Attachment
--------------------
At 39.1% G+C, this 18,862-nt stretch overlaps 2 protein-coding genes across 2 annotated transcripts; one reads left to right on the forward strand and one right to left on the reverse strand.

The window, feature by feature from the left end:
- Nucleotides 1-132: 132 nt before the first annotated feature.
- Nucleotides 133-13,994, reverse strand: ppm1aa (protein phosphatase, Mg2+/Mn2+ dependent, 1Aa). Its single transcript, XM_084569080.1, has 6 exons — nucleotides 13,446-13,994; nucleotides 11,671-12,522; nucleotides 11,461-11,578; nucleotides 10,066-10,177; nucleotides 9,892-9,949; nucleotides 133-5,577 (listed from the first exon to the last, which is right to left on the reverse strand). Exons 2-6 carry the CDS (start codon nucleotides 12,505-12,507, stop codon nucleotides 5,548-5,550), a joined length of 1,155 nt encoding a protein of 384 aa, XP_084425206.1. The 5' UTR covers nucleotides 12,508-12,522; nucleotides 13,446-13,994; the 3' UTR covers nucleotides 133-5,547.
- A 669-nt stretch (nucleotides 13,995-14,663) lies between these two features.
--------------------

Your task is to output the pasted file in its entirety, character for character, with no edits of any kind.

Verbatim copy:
At 39.1% G+C, this 18,862-nt stretch overlaps 2 protein-coding genes across 2 annotated transcripts; one reads left to right on the forward strand and one right to left on the reverse strand.

The window, feature by feature from the left end:
- Nucleotides 1-132: 132 nt before the first annotated feature.
- Nucleotides 133-13,994, reverse strand: ppm1aa (protein phosphatase, Mg2+/Mn2+ dependent, 1Aa). Its single transcript, XM_084569080.1, has 6 exons — nucleotides 13,446-13,994; nucleotides 11,671-12,522; nucleotides 11,461-11,578; nucleotides 10,066-10,177; nucleotides 9,892-9,949; nucleotides 133-5,577 (listed from the first exon to the last, which is right to left on the reverse strand). Exons 2-6 carry the CDS (start codon nucleotides 12,505-12,507, stop codon nucleotides 5,548-5,550), a joined length of 1,155 nt encoding a protein of 384 aa, XP_084425206.1. The 5' UTR covers nucleotides 12,508-12,522; nucleotides 13,446-13,994; the 3' UTR covers nucleotides 133-5,547.
- A 669-nt stretch (nucleotides 13,995-14,663) lies between these two features.